A fair trial, however, with either of these classes of objects with little children and our ordinary teachers, has always shown, and will always show, that only the geniuses, who are always "few and far between," can make anything like creditable representations of solids or objects of three dimensions. Hence, the advocates of object-drawing have been driven to abandon the essence of model-drawing, while still clinging to the fascinating name. If you will go into one of these primary schools where the so-called objectdrawing is taught, this is what you will find: The teacher holds up or presents a cube, and asks the pupils to draw a front view of it. The pupils have previously learned that the real shape of one face of the cube is a square; hence, from memory, they all draw a square. We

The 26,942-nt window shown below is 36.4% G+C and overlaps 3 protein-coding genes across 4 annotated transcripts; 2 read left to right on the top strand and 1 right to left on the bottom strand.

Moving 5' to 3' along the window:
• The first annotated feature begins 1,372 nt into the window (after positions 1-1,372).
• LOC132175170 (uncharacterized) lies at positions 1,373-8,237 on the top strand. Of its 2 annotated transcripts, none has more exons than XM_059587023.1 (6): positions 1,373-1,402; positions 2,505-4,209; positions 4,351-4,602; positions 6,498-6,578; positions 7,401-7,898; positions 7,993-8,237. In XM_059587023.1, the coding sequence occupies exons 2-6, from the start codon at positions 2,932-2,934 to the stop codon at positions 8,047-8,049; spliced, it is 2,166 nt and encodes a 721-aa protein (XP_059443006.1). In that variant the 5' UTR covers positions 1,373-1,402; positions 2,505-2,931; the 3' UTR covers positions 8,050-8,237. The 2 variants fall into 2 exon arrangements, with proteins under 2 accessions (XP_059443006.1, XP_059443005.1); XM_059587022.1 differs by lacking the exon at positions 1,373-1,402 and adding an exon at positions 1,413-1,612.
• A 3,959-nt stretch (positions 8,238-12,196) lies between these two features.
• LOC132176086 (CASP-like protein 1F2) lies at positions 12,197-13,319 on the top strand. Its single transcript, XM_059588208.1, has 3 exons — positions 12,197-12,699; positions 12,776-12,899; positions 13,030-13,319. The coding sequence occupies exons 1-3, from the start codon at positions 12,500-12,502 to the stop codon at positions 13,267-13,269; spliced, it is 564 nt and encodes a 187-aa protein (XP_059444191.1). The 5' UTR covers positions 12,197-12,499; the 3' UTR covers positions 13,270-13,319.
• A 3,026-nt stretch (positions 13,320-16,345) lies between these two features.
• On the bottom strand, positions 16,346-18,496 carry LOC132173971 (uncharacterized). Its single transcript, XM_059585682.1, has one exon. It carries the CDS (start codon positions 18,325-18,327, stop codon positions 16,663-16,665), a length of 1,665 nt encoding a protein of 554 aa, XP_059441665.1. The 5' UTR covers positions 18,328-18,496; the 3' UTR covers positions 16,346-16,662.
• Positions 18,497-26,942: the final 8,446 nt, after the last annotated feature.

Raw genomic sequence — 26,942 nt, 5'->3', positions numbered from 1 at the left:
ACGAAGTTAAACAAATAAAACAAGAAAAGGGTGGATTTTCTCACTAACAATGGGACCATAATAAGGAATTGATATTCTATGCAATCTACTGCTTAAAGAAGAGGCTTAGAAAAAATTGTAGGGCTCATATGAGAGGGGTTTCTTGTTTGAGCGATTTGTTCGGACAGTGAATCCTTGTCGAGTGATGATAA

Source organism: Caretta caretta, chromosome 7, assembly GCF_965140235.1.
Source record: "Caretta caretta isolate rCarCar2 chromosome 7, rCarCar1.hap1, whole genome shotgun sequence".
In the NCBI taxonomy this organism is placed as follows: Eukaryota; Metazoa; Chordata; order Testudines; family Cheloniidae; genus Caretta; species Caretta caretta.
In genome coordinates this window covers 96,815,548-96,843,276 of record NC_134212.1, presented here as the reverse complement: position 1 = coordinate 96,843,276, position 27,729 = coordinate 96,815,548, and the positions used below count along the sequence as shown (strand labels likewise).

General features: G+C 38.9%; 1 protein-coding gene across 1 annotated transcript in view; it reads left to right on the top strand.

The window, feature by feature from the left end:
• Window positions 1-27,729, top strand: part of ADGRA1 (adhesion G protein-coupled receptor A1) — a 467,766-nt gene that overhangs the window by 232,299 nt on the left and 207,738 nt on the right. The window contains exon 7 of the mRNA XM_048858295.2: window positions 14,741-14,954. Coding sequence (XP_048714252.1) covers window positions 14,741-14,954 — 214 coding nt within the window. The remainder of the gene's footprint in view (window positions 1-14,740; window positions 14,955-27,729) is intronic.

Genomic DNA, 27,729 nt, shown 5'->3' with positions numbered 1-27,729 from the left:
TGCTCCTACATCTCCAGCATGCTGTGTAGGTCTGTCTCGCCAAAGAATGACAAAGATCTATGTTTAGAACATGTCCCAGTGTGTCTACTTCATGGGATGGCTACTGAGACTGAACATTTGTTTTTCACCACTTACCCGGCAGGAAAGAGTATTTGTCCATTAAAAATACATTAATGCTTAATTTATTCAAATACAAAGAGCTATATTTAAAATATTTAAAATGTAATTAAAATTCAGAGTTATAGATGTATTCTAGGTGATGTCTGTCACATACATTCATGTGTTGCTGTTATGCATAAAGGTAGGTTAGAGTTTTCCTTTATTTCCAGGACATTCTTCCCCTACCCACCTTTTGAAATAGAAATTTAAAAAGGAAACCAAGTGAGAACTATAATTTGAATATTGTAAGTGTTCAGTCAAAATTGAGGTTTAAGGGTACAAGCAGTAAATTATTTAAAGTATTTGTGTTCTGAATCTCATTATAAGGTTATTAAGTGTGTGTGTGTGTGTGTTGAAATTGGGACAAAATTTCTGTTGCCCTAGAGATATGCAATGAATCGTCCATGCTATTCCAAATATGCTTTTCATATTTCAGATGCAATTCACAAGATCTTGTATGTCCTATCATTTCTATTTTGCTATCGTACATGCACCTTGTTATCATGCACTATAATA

from memory, because only one pupil in the room can possibly see the face of a cube as a square, and it is probable that not one can do so. But the teacher answers, each pupil may have a cube which he can hold in such a way as to see a square. Very well; we will suppose that each pupil has a cube and holds it so that he can only see a square, and that he draws what he sees. He is then only drawing from the flat, and not from the solid, because he sees no solid; he only sees a surface of two dimensions, and this he could see just as well from a square drawn on the blackboard or in his book. But the enthusiast still answers, the child is pleased and stimulated, because his square is the representation of a real thing, a solid. My answer is, that here is the great deception: this square that the child has drawn is not in any sense a representation or a picture of a cube. Any characteristic drawing of a cube must show that it is a solid — must show that it has three dimensions. A square can be no more the picture of a cube than it is of millions of square prisms of all imaginable dimensions and proportions. Perhaps you ask, what does the square represent? It only represents itself. It is an entity independent of all cubes and square prisms. Cubes and square prisms depend for their existence on the square, but the square does not depend on them.